4. Power Supplies and Controllers also have to be added and this is the brains of the system. Per door this normally runs about $500 including the power supplies and controllers excluding the computer. So $13,000 but there is an additional cost for elevator control. There are systems where the controllers and power supplies run around $200 per door so this figure could be as low as $5,200 but keep in mind that you get what you pay for in the long run and a generic phone that costs you $100 is not the same as a $700 dollar phone and the same applies to this and when buying at $50 dollar camera as to compared with a $300 dollar camera. Features and quality will determine the price as well as brand.

5. Now here comes the tricky part, several of the doors required special wiremold and or conduit in order to get cable to those doors, when you have drop tile and the access is easy the price is less, when we have to drill through walls and add conduit and fire caulk the price is more and these specialized installations add price to the labor and materials.

6. We had 100 iclass double sided (printable) which run around $8 per card so $800 extra

7. Double sided Fargo printer with ribbon and cleaning kit $4,000-$4,500 keep in mind that it does not come with a cleaning kit or ribbon and most likely the low bidders bid out a generic without ribbon or an introductory printer that will only do a few cards.

8. With other items such as the tie in to the fire alarm, a release button at the reception desk for the front door, a network switch, CAT5 for network, penetrations through walls and a special reader with keypad for the medical room the cost increased. The labor cost normally on bid jobs is a bit less then the commercial rates which are around $130-$140 per hour for specialized techs but assuming the labor rate was around $80 dollars per hour and assuming that each door took 7-8 hours each you are looking at over 200 hours and this is a Bacon Davis project with increased costs but assuming these factors the labor cost on this job would be around $16,000 on the low end and around $22,000 on the high end.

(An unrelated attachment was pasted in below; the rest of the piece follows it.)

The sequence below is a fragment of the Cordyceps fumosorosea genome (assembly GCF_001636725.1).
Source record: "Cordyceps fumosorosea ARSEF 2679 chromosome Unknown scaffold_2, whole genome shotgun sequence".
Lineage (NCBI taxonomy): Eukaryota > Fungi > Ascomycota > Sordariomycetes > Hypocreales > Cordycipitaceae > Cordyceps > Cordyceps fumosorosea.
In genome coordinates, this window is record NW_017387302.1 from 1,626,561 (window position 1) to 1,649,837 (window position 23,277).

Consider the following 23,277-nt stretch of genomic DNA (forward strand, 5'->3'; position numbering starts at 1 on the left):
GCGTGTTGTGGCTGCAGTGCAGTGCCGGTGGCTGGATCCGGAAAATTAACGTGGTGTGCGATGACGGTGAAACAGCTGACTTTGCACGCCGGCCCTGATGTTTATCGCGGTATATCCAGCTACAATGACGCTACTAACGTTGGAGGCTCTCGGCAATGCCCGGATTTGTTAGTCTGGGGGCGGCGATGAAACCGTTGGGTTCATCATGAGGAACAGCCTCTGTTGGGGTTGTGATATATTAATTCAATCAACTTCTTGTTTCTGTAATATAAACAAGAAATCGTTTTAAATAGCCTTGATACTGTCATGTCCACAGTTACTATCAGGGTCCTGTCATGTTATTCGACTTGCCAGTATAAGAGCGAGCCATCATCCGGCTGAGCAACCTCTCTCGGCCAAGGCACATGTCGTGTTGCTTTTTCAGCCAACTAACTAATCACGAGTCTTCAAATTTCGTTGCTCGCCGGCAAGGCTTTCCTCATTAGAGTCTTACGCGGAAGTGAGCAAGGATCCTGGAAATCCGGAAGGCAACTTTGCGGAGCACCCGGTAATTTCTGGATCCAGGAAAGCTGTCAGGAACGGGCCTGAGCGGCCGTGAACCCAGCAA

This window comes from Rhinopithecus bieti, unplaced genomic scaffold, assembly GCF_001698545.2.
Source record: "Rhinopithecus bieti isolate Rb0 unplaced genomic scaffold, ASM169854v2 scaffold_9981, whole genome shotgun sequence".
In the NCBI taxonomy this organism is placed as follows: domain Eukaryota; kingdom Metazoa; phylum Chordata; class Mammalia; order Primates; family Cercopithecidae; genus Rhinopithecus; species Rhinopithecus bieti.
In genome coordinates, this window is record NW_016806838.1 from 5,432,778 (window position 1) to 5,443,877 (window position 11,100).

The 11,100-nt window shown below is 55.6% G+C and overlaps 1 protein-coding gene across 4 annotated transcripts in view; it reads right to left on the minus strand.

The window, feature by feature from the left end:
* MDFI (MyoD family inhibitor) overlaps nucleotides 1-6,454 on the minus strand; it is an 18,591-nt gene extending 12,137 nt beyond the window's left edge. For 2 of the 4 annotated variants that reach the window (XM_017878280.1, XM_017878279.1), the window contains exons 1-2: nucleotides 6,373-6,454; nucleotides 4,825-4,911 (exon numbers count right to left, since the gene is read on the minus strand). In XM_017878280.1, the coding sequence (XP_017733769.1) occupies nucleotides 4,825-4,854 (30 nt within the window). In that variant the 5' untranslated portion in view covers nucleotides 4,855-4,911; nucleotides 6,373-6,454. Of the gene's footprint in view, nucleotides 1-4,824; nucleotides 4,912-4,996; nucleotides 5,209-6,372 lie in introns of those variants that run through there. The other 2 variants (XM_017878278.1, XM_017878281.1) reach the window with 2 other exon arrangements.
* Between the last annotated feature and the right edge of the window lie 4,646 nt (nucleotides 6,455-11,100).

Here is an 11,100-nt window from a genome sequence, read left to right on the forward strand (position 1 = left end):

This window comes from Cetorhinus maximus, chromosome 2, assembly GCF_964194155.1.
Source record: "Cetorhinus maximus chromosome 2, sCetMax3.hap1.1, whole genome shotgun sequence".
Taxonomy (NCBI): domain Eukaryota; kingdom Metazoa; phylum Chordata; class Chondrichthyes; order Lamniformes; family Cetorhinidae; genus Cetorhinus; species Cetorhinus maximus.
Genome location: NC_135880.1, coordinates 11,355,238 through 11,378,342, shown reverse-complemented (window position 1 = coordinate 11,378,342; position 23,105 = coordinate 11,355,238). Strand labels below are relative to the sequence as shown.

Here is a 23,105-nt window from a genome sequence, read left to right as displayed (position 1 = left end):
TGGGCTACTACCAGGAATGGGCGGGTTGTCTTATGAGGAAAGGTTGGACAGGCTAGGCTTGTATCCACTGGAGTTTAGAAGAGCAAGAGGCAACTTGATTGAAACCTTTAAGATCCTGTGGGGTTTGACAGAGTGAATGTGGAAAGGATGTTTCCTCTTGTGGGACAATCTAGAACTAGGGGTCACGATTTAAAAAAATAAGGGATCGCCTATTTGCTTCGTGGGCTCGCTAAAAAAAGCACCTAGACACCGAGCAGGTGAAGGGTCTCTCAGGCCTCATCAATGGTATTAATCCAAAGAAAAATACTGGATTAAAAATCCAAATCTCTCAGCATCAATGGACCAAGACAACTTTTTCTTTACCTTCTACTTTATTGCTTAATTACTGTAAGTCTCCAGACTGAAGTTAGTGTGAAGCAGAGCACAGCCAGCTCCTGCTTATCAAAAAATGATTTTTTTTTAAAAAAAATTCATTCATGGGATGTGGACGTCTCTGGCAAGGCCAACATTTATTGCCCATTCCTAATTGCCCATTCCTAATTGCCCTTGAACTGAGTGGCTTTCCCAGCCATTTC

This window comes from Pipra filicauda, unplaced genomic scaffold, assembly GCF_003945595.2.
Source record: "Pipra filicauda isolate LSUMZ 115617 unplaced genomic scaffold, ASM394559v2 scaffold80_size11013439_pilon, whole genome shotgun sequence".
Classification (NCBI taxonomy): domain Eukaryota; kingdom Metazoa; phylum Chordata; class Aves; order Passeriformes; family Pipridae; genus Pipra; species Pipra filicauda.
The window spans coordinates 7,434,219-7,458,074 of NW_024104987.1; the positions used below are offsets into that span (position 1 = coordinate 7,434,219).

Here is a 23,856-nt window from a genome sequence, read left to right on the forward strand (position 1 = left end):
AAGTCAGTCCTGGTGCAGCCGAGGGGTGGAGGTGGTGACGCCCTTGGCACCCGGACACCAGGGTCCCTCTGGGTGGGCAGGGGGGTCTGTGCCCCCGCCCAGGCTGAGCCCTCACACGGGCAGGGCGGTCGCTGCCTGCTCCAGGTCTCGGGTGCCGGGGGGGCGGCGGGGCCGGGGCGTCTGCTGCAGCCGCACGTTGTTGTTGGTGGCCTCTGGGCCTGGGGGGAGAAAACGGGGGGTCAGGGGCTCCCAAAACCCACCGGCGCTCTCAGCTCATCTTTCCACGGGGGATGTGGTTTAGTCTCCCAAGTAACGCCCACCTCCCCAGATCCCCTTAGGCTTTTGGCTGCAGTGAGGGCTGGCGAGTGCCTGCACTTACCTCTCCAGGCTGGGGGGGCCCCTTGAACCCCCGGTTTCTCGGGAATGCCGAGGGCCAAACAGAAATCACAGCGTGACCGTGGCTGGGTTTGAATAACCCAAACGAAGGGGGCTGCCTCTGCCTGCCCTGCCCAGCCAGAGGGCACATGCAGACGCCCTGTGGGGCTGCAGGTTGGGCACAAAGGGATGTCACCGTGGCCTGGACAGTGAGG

9. Adding up these basic costs comes to over $48,000 dollars and that is using the lower end labor rate of $16,000 and our price was $54,000 for a professional project done right without change orders being put through like many companies do. If they used the less expensive controllers and power supplies you could shave it down from 48,000 to just over $40,000 and the low bidder was at $30,000 which means they will have to practically give the project away without any markup so they will have to look for ways to cut corners which is what happens on these big projects when they are determined using low bidders. Often the low bid companies will bid so low that they cannot finish the project and the contractor has to hire someone else and often these type of businesses go out of business in the first few years. Peak Alarm has been in business for over 49 years because we do thing right. We are not often the low bid on projects like this and our customers understand that they need to pay a bit more to not only get quality but to avoid ongoing issues with their systems if they buy cheap equipment.

10. You get what you pay for and low bidders often have forgot things so they cut corners. There is no free lunch so review your bids and have a professional company with a good reputation do the work. Peak Alarm has an A+ rating with the Better Business Bureau and very few complaints online when compared with other companies.

11. Peak Alarm is the only company in Utah with a UL listed Central Station, a full AV division, a full guard and patrol division as well as a full service alarm company. We even have a CAD and design department that is certified to submit fire marshal drawings for your commercial projects. Peak hires 300 local people at their 4 offices and we are a family owned company.

Peak Alarm is hiring so if you have experience in Sales or other areas we would love to have you come by and apply. We are currently scheduled out about 6 weeks on commercial projects although we can get residential projects done much sooner.

www.peakalarm.com

Contact Larry Love at Peak Alarm (801) 428 1384 or cell (801) 898 6003 Larry@peakalarm.com with questions or corrections to this post.

Gas Detectors by Peak Alarm

Gas Detectors